In today’s tough economy, pets are not faring well. There has been an upsurge in abandoned pets as people lose their homes to foreclosure, and many pet owners are putting off veterinary care as they struggle with their household bills.
It might not seem like vaccination boosters are urgent, but this month’s rabies case in Summit County is a grim reminder of how important it is to stay on schedule with your pet’s health.
It has been fourteen years since there has been a rabies fatality in Ohio; but this month, a Twinsburg family’s Siberian Husky died of the infection. The Husky was the first dog diagnosed with rabies to die in Ohio since 1997. Drooling, lack of appetite, and fever are the clinical symptoms of rabies in pets.
The Twinsburg pet was 13 months past-due for a rabies booster, and had only received the one year puppy rabies vaccine. Many pet owners assume that once their dog receives its puppy vaccinations, it is protected, but that is not the case. It usually takes more than a year for a pet to build a proper immunity, even after receiving the full battery of puppy or kitten vaccines. Vaccine boosters help to kick a pet’s immune response into gear. Most dogs receive a three-year rabies vaccine after they are a year old and have had all of their puppy shots. Most cats receive one year boosters throughout their lives. Be sure to check with your vet so you are clear on whether your pet has received a one-year or three-year vaccine.
Rabies comes in a variety of strains: coyote, raccoon, skunk and bat. Summit and Cuyahoga County both have programs for rabies vaccine bait drops in the greater Cleveland area. The bait drops ended at the beginning of October.
Terry Tuttle of the Summit County Health Department said that more than 200 raccoons have been tested for rabies this year, and none had returned a positive result. Regardless, he reports that it was the raccoon strain that killed the Twinsburg dog, when it suffered a raccoon bite in its yard.
Tuttle warns residents not to interact with wildlife – don’t feed the wildlife and don’t stop to help if you’ve hit a coyote or raccoon with your car. Injured animals are frightened, and frightened animals bite. A scratch or bite from a wild animal pretty much ensures that you will have to undergo rabies shots to be on the safe side. Waiting for symptoms to appear is too late and will be fatal. Just coming into contact with the saliva of an infected animal can be dangerous.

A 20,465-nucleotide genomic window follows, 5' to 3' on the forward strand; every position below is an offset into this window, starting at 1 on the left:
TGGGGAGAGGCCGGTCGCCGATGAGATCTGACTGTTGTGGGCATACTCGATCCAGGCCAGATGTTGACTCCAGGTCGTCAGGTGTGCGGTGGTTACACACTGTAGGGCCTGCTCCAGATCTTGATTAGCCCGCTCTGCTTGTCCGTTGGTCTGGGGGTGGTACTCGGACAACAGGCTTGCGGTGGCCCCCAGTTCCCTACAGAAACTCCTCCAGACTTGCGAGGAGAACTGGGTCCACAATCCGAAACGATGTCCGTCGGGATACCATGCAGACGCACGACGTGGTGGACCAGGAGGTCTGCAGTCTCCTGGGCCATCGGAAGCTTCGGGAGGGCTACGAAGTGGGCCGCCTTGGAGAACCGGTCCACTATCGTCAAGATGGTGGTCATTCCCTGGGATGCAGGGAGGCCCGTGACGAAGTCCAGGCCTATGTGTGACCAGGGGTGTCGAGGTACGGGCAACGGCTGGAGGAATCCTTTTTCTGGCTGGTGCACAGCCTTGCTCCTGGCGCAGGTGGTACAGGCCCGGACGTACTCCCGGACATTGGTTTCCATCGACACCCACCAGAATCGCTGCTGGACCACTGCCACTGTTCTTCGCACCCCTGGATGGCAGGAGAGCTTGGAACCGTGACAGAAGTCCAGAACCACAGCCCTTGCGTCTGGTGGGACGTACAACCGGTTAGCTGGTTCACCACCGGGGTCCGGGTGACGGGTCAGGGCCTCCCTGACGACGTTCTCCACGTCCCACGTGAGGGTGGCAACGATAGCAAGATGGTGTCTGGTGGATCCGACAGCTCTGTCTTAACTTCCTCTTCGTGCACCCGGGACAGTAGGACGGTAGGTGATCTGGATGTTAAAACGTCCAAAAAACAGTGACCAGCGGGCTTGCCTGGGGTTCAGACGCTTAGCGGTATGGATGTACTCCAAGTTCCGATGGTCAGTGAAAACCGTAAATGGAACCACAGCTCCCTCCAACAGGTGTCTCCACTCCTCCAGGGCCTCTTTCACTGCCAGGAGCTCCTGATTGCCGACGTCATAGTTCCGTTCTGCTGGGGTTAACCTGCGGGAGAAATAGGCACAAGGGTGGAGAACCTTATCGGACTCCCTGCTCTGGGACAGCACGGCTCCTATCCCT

The family of the Twinsburg dog will have to have a series of four vaccines and one dose of rabies immune globulin. The family’s second dog, who was also behind on shots, will have to remain in quarantine for six months.
To help area residents keep their pets up to date on vaccines, the Summit County Health Department holds low cost vaccine clinics in conjunction with PetGuards. The next pet clinics are listed below. You do not need to be a Summit County resident to take advantage of the low cost vaccines.
Green Recycling Center
5383 Massillon Rd
Green, Ohio 44720
Saturday November 5, 2011
10:00AM – 2:00PM
Twinsburg City Police Department
10075 Ravenna Road
Twinsburg, Ohio 44
Saturday December 3
10:00AM – 2:00PM
The clinics are for dogs and cats only. Veterinarians from PetGuards will provide the vaccines and other shots listed below. No appointment is necessary.
- Rabies vaccine 1 & 3 yr $5 per animal (pet must be at least 4 mo. old)
- Cat shot (annual booster) $12 per animal
- Kitten shot (includes wormer) $10 per animal
- Adult Cat Shot $18 per animal (over 5 yrs of age- good for 3 yrs)
- Feline Leukemia shot (outdoor cats only) $16 per animal
- Dog shot (annual booster) $12 per animal
- Adult dog shot $18 per animal (over 5 yrs of age- good for 3 yrs)
- Bordatella $14 per animal
- Puppy shot (includes wormer) $10 per animal
- “Home Again” Microchip id insertion $20 per animal
All pets attending the clinics must be leashed or in a cage.